n Wisconsin, we know if you want to get ahead you have to work hard. Yet there are hardworking individuals in our state working full time making minimum wage who are unable to cover their basic living expenses.  The minimum wage in Wisconsin is not a living wage.  An individual who works full time making minimum wage, currently $7.25, brings in less than $300 a week or approximately $15,000 a year.  This is $7,000 below the poverty line for a family of four.  In the land of opportunity, it is unacceptable that a person working full time cannot support their family. In January of this year, I joined my Democratic colleagues from across the state to sponsor Senate Bill 4 to increase the minimum wage to $7.60 an hour and index it to inflation.  To date, the chairs of the Assembly and Senate Labor Committees have refused to hold a public hearing on SB4 to give the citizens of Wisconsin a say on this important issue.  This week, we are reminding these chairs of the importance of raising the minimum wage and asking them to hold a public hearing.  Raising the minimum wage to $7.60 an hour would benefit over 300,000 workers statewide.  If the minimum wage had been indexed to inflation in 1968, it would be $10.40 today.  Most people think of minimum-wage jobs as being filled by teenagers.  In fact, over 80 percent of minimum-wage workers in Wisconsin are over 20 years old, a fourth of them have children and a third are married.  Nationally, over 40 percent of minimum-wage workers have higher than a high school education. Research shows that the overwhelming number of employers of low-wage workers are extremely profitable corporations with large numbers of employed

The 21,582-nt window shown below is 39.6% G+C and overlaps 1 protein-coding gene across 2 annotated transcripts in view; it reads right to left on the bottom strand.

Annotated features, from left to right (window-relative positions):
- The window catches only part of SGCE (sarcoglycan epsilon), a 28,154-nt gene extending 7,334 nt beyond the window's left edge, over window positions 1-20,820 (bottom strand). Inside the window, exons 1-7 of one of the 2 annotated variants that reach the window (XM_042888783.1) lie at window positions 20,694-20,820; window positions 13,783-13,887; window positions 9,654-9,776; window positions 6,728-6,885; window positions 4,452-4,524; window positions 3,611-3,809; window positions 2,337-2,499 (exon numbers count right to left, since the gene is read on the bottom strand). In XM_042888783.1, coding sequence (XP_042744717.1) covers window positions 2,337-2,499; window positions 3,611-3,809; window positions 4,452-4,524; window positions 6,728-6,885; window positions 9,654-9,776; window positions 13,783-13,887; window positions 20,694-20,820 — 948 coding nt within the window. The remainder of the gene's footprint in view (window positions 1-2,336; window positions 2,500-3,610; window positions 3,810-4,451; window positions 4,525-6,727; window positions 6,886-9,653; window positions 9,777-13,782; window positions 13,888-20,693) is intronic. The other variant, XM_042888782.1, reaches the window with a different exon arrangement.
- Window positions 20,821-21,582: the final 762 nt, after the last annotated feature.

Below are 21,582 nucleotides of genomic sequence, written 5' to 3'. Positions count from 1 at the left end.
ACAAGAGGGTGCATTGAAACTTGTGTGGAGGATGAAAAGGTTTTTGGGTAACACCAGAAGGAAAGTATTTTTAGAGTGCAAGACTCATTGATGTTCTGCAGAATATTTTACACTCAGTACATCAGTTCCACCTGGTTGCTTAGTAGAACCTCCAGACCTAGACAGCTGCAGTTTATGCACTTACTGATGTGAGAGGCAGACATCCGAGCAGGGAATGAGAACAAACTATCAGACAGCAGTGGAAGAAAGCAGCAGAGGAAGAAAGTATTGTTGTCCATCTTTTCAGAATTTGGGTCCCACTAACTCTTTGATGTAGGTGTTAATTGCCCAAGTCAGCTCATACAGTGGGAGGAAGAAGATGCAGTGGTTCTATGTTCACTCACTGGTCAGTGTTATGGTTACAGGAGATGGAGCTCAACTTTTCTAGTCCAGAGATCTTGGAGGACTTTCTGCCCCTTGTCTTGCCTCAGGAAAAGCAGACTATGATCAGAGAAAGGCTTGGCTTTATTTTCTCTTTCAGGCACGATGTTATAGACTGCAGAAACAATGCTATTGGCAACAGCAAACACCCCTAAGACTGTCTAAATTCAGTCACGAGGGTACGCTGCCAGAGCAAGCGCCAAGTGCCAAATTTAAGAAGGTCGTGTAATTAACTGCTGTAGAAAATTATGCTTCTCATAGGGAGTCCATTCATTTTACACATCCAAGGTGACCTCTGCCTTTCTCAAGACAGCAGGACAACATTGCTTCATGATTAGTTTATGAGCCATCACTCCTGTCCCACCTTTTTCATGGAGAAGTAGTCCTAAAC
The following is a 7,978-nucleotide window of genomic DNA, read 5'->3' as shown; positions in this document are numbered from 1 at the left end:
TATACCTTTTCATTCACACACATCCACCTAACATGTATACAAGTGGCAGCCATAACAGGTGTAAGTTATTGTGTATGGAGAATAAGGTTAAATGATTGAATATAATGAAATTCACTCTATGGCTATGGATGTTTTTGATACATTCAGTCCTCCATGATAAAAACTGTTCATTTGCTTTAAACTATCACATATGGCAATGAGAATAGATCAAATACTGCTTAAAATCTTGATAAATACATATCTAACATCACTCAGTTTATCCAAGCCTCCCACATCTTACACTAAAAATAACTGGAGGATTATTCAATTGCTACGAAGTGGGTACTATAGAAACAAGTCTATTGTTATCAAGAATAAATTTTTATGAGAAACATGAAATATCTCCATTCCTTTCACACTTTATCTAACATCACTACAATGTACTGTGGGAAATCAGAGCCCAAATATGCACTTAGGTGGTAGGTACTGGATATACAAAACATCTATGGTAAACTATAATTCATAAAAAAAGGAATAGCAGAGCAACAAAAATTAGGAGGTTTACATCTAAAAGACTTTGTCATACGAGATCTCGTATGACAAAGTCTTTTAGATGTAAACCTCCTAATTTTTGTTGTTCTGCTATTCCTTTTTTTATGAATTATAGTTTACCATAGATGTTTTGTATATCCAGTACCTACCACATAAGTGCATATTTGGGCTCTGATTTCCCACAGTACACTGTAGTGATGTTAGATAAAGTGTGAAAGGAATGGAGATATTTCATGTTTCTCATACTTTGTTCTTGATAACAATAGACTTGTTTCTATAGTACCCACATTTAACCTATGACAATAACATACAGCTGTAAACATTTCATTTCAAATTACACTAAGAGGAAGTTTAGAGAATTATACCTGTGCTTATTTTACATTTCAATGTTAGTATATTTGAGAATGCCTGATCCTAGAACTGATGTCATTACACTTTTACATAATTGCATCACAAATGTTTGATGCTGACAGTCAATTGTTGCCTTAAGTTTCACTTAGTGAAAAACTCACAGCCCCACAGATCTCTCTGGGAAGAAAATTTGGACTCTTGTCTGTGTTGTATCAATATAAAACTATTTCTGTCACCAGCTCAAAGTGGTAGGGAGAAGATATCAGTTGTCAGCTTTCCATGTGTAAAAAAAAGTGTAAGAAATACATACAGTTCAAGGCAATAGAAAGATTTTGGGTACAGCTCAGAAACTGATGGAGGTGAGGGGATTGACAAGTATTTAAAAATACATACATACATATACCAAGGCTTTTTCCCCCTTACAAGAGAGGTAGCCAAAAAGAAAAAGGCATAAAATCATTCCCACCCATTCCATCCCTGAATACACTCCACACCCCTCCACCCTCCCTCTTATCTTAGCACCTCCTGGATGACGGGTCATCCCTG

Milroy 73th Assembly State Representative workers. Even as corporate profits reach historic highs, the wages and benefits of workers have stagnated.  Raising the minimum wage helps build a strong economy for everyone, not just the richest 1 percent of our state.  Paying workers a living wage enables them to cover basic living expenses without relying on public assistance and food pantries.  Costco, the second largest retailer in the U.S. after Wal-Mart, is often cited as an example of a tremendously successful company that pays its workers an average of $20.89 per hour.  Since the minimum wage was enacted in 1938, opponents have argued it will hurt businesses and force them to lay off employees.  In fact, studies have shown that raising the minimum wage makes it easier for employers to recruit and retain workers, and it contributes to consumer demand.  According to the Federal Reserve Bank of Chicago, for every dollar increase that a minimum-wage worker receives their annual household spending increases by $3,500. When workers are paid a living wage the benefits are felt throughout our society.  Families have greater economic security, there is less reliance on public assistance, and new consumer spending to boost the economy. President Franklin D. Roosevelt’s words in 1937 still hold true today, “Our nation so richly endowed with natural resources and with a capable and industrious population, should be able to devise ways and means of ensuring to all our able-bodied working men and women a fair day’s pay for a fair day’s work.” 

NRCS announces sign-up period for Conservation Stewardship Program SPOONER — The Natural Resources Conservation Service has announced that they will be accepting applications for the Conservation Stewardship Program until Thursday, Jan. 17, 2014. CSP is offered in all 50 states, the District of Columbia, and the Pacific and Caribbean areas through continuous sign-ups with announced cutoff dates for ranking periods. The program provides many conservation benefits including improvement of water and soil quality, wildlife habitat enhancement and adoption of conservation activities that address the effects of climate change.

All producers are encouraged to apply for CSP. The program, authorized in the 2008 Farm Bill, is a voluntary program that offers payments to producers who maintain a high level of conservation on their land and who agree to adopt higher levels of stewardship. Eligible lands include cropland, pastureland and nonindustrial forestland. For more information in Burnett and Washburn counties contact the Spooner NRCS office at 715-635-8228, ext. 3. — from NRCS

Amended budget adopted Council promotes two employees